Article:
Prophet Chiza touched on a hot subject that many Zimbabwean politicians have hesitated and skirted on. Confronting the Gukurahundi atrocities and openly discussing this subject has been and is still difficult for many.
The Gukurahundi atrocities have been a very emotional and sensitive subject which most politicians particularly those from Zanu PF have avoided or shunned completely.
From January 1983, a campaign of terror was waged against the Ndebele people in Matabeleland in western Zimbabwe. The so-called Gukurahundi massacres remain the darkest period in the country’s post-independence history, when an estimated 20,000 civilians were killed by Robert Mugabe’s feared Fifth Brigade. Whilst a forensically accurate number will never be possible, evidence suggests that the standard estimate is conservative.
Prophet Chiza stepped up and went on his knees in front of his congregation and asked for forgiveness from the Ndebele people on behalf of all the Shona people.
Could this be the genesis of true forgiveness and reconciliation? Is the man of God leading the way and showing the politicians how to apologise? Could this be the foundation to true reconciliation?
The little that Mugabe has said since the 1980s has been a mixture of obfuscation and denial. The closest he has come to admitting official responsibility was after the death of Nkomo in 1999, when he described the early 1980s as a “moment of madness” – an ambivalent statement not since repeated. Could a clear apology from the current political leadership as shown by Prophet Chiza be the tonic that heals the nation?
Differing from forgiveness, reconciliation is often conditioned on the attitude and actions of the offender. While its aim is restoration of a broken relationship, those who commit significant and repeated offenses must be willing to recognize that reconciliation is a process. If they’re genuinely repentant, they will recognize and accept that the harm they’ve caused takes time to heal.
In many cases, even if an offender confessed his wrong to the one he hurt and appealed for forgiveness, the offended person could justifiably say, “I forgive you, but it might take some time for me to regain trust and restore our relationship.” The evidence of genuine forgiveness is personal freedom from a vindictive or vengeful response (Romans 12:17-21), but not always an automatic restoration of relationship.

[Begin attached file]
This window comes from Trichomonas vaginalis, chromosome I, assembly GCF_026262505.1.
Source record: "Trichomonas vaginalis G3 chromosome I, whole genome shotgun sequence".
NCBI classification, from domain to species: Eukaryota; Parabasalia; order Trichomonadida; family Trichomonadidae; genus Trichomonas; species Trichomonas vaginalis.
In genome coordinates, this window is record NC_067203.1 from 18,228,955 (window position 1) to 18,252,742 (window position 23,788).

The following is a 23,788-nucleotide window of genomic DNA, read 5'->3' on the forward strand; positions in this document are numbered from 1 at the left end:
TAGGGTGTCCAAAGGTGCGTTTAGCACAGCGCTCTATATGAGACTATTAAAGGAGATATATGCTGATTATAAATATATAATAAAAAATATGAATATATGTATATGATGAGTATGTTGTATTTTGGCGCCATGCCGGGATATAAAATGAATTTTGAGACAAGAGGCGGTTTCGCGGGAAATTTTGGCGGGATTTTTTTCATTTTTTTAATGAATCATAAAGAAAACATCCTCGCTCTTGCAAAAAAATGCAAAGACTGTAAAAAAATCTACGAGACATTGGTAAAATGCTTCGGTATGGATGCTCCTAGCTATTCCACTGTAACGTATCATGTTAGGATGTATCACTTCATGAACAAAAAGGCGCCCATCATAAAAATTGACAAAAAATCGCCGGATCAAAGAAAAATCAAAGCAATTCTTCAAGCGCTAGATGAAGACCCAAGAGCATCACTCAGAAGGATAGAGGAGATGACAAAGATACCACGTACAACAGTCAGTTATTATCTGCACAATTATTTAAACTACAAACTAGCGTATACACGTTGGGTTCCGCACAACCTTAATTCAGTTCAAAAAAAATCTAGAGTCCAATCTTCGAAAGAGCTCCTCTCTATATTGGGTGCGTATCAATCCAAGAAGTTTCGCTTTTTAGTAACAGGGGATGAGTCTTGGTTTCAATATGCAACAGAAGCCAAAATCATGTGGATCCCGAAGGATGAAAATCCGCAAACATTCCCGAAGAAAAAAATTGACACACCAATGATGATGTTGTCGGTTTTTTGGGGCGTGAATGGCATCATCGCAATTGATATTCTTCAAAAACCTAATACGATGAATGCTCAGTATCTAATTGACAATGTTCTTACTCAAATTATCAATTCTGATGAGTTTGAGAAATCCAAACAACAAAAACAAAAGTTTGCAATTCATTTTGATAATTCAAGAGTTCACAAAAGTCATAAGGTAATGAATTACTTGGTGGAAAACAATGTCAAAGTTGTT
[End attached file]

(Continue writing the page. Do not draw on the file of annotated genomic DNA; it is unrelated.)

In as much as I appreciate and applaud Prophet Chiza’s gesture. I personally think that his message should have been directed more at the current political leaders. Prophet Chiza enveloped all Shonas as the offenders and consequently all Ndebeles as the offended. But those who perpetrated the atrocities did not represent all Shonas and as such not all Shonas are offenders here. Nonetheless it is a great starting point to acknowledge that something seriously wrong was done and as such tribal divisions were created by such horrific acts of the Gukurahundi. It is therefore incumbent upon the government of the day to repent and seek forgiveness and allow for the true process of reconciliation to take place.
It is difficult to genuinely restore a broken relationship when the offender is unclear about his confession and repentance. We should strive to be as certain as we can of our offender’s repentance—-especially in cases involving repeated offenses. (The call for peace in Zimbabwe has echoed across the nation as we rally towards a very important election in our history) and it is my hope that we will have a free and fair election without any incidents of violence.
Our government and most of those who hold public/political office today have a checkered past, a history littered with violence and so for me Prophet Chiza’s message and gesture are a welcome lesson that the political establishment must learn from if Zimbabwe is to heal from the wounds of Gukurahundi. Even God will not grant forgiveness to one who is insincere about his confession and repentance. The person who is unwilling to forsake his sin will not find forgiveness with God (Proverbs 28:13).
Of course, only God can read hearts; we must evaluate actions. As Jesus said, “By their fruit you will recognize them” (Matthew 7:16a). We must not allow superficial appearances of repentance to control our responses. Displays of tears or appearing to be sorry must not become substitutes for clear changes in attitude and behavior.
May our political leaders find the courage to step up and truly repent of the Gukurahundi atrocities and may genuine reconciliation find place in our nation.
Zimbabwe is open for forgiveness and reconciliation.